Listen to that thumping bass. I don’t want nothing. I mean, I want something. Yes, not nothing. I can be such a dog. And I try to justify everything I do. Oh hell. Why can’t I just relax and stop thinking? I’m boring and I’m a dog. Great. I’m sorted then.

Paranoia strikes me again.

Let me out.

My brain is squidgy. I’m going to have an omelette.

Ignorant

People who are racist are ignorant. Sometimes people who talk about racism are ignorant too. 

One day the coolest hip-hopper alive tells us she wants to bring hip-hop to the masses; to bring it down to the people, away from the world that we’ve seen before of gangstas, drug dealers and street violence. We listen and we admire. Another day she tells us that she’d rather have no white people buy her records and not be number one. And I say to myself: what a wonderful world. Be blunt, why not? It’s your reality.

So what do you think of me? You only want me to say what you want to hear. Is that the score? Do you want me to confess that I am eternally evil because I am white? Because that is what you implied when you said what you did. I think we are all pretty much agreed that racism towards black people is wrong. So why is racism towards white people acceptable? Because we are ignorant of what racism actually is?

Racism. A belief in the superiority of a particular race. Not: Racism: a belief in the superiority of white people. But that is what many people tell me that racism is; white people picking on other races. In the past I have criticized white racists, but when I would hear a black person being racist towards me, a joke or a passing remark, I would say, “It doesn’t bother me.”

What kind of crap is that? Is that like turning my well meant criticism into a meaningless, two-faced gesture? Racism hurts you, racism stings you; I understand that, but do it to me and I say, “It doesn’t bother me.” You start to see a hole in my thinking. Things are falling through.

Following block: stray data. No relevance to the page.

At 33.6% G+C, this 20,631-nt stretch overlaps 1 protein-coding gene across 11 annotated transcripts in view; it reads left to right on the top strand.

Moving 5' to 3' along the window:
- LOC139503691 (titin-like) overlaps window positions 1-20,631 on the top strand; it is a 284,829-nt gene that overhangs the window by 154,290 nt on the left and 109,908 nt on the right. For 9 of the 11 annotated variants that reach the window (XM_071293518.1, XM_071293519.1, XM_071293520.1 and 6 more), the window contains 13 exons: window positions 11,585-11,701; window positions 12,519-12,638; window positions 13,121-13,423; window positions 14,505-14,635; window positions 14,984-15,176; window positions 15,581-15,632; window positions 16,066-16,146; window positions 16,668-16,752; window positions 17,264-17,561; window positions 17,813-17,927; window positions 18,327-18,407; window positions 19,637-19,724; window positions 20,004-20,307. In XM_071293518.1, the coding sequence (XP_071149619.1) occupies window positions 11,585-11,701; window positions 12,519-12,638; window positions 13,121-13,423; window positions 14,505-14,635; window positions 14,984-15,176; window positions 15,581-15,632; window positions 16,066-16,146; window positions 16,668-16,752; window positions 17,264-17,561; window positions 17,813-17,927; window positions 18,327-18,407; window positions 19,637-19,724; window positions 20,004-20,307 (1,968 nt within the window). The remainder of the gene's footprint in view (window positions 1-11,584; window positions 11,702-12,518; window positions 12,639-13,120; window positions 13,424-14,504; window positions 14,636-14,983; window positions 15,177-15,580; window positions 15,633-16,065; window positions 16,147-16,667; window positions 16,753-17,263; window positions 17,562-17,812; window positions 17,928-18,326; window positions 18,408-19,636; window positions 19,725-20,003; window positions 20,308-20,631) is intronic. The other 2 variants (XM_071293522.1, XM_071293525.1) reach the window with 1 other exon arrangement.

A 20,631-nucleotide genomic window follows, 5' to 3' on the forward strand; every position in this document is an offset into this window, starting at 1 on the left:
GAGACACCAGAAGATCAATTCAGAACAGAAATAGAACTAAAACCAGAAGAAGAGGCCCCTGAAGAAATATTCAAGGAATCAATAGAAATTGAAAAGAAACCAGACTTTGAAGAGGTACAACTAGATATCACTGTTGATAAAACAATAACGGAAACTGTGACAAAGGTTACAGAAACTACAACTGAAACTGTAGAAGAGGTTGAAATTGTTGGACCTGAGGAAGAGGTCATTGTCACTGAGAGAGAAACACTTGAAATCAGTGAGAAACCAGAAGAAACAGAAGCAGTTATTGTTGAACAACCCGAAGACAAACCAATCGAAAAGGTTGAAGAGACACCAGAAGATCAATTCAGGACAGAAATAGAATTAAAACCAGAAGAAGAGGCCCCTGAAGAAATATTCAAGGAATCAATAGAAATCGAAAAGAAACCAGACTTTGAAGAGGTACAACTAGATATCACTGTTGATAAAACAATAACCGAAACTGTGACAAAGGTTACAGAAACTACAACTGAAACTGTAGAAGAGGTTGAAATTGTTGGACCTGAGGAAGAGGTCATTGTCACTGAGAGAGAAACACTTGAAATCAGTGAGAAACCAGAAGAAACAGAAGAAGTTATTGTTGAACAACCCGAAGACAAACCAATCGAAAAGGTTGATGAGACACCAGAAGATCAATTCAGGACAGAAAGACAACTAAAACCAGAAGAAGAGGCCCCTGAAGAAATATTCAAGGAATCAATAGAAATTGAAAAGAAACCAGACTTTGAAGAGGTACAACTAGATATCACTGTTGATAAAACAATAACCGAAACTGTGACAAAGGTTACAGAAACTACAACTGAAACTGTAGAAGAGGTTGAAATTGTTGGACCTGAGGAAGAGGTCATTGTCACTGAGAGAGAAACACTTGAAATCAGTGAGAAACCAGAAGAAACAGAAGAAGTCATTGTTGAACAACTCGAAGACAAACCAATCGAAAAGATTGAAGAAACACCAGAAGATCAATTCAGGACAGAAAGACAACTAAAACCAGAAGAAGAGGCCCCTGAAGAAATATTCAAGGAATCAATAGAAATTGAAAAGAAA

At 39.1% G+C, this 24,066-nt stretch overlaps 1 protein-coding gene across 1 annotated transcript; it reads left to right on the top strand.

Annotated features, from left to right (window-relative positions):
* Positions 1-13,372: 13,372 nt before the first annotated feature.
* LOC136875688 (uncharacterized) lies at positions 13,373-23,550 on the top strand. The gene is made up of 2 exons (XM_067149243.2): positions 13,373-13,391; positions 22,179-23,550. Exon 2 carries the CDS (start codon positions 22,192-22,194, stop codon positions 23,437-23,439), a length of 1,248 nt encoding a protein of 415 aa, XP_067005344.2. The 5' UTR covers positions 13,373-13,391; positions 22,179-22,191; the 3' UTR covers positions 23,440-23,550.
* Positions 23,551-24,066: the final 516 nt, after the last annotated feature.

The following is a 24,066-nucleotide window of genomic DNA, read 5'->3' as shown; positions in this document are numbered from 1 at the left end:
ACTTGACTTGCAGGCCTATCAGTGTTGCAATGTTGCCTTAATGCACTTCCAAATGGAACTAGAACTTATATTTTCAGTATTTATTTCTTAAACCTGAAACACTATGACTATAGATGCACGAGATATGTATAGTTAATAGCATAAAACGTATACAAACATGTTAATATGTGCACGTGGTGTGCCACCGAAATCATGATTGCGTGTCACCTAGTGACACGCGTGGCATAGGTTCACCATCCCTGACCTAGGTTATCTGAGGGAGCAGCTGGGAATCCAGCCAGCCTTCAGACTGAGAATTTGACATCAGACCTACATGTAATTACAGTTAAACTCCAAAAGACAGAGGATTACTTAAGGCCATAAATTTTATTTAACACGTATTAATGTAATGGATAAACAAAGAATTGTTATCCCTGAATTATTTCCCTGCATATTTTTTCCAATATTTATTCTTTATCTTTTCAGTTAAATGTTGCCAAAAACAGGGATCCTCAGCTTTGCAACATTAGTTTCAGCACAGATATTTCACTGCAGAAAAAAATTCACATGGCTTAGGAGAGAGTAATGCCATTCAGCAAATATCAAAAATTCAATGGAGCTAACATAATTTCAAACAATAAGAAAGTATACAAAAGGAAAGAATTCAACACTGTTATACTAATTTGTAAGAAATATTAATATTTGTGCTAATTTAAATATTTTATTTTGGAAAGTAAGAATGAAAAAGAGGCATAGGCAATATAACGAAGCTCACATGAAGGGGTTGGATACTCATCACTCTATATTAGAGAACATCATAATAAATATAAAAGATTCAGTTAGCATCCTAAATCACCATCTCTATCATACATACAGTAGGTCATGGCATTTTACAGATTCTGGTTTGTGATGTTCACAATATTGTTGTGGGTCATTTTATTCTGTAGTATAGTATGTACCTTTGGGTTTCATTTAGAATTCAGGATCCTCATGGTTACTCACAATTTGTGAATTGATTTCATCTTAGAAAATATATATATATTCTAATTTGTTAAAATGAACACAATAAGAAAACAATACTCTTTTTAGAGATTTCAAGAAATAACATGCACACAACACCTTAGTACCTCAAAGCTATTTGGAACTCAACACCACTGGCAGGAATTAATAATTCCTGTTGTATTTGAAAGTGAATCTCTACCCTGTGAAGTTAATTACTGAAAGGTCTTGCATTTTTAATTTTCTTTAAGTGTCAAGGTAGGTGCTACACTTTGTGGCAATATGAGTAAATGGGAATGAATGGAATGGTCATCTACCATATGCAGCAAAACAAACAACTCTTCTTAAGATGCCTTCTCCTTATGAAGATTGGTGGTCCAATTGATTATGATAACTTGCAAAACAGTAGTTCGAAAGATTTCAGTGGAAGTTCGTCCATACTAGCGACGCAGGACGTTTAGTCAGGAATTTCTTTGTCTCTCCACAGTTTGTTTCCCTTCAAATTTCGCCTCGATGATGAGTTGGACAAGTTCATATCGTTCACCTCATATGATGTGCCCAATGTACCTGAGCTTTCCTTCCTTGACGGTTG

I don’t do that any more. I don’t accept any form of racism. The racism of minority group towards a majority group is no more acceptable that of a majority towards a minority. It is just wrong. What we believe might be based upon the time in which we are living, or on the beliefs of the people with whom we associate. What we believe might be based upon popular opinion, but these things do not automatically deem it to be accurate. Racism is not exclusive and it is never acceptable.

None of us enjoys being judged based on one variable. Even based on two or three. Or… well, my skin colour. My hairstyle. The way I walk. The way I talk. There’s more to all of us than that. 

I presume.

“But you’re all the same…” “People like you…” 

Don’t judge me.

Don’t group me because I really don’t believe in labels, like I don’t believe in packages. Like I don’t believe in uniformity. Summarise and generalise; institutionalise for public consumption. I don’t think so. We all know that racism is based upon these summaries and generalisations. 

Every single human being is different.

Sticky Back Labels

He told me I was the blackest white man he had ever met
Because I listened to reggae?
Or danced to the hip-hop beat?
A nice idea, perhaps he thought,
Put blackness in a package?
I think he bought his stereotyped ideas,
When he tried to lose his cultural baggage.

“Oh, individuality. Don’t bother me with that,
I’ve got this definition, it came free with my flat:
Reggae music, pidgin English and wearing baggy jeans.
Never working, always dancing. Always super cool.”

Your definition, I think you’ll find, is incredibly flawed,
But don’t mind me. Carry on. I’m used to being ignored.
But how could I be the blackest white man he had ever met?
He told me underneath this thin skin, hides another man.
Another man, a different man. A different, non-white man.

You define and you stereotype,
But do you ever face the truth?
Define to me my blackness.
Define to me my whiteness.
Blackness?
Whiteness?
Blackness?
Whiteness?
I cannot feel blackness.
I do not feel whiteness.

The world passes me by and I cannot get on board.
He said I was the blackest white man he had ever met.
Had he sensed discomfort in my narrow, white life?
Was he giving me the shiny key to help me to escape?
I don’t believe him. What he said. I don’t believe at all.
What I do, or what I read, does not define who I am.

I read Martin Luther King,
But does that define who I am?
I listen to Lucky Dube,
Does anyone give a damn?
I criticize the racists,
But does that define who I am?
I dance to hip-hop music,
And who can give a damn?

You have trouble defining me,
Sticking a label on my face.
I’m not like all the others, you say.
Oh good, let’s all face the truth.
I’m not like all the others?